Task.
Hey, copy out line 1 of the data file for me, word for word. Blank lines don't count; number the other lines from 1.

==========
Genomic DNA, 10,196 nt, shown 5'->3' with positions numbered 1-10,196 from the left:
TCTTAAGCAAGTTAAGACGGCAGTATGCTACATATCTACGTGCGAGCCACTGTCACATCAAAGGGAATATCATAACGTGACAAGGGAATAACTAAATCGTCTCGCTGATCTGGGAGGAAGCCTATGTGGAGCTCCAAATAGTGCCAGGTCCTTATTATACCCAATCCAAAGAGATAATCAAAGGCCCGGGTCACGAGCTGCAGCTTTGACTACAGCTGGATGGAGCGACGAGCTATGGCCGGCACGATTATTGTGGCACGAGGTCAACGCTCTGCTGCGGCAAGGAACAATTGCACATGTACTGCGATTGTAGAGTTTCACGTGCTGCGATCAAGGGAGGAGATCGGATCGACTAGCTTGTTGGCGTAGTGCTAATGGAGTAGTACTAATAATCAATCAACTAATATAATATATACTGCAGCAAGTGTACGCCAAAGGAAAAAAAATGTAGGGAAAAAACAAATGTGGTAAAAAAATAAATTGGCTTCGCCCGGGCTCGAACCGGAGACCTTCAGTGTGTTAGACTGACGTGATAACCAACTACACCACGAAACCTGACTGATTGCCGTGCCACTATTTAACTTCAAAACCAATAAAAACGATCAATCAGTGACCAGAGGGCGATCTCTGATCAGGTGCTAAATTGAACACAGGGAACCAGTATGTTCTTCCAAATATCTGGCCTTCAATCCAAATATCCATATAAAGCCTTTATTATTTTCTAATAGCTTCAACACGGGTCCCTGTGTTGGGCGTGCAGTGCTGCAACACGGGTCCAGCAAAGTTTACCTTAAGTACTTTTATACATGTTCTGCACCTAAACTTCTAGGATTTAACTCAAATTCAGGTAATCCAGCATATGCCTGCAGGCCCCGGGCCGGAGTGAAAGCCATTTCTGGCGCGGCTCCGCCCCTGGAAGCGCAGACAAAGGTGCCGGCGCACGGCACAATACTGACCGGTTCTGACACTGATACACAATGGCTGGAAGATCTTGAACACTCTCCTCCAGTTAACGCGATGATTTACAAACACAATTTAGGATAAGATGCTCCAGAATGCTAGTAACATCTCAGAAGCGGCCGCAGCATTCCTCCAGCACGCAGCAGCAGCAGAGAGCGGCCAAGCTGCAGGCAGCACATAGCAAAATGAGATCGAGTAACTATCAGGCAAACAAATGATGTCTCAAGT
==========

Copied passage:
Genomic DNA, 10,196 nt, shown 5'->3' with positions numbered 1-10,196 from the left: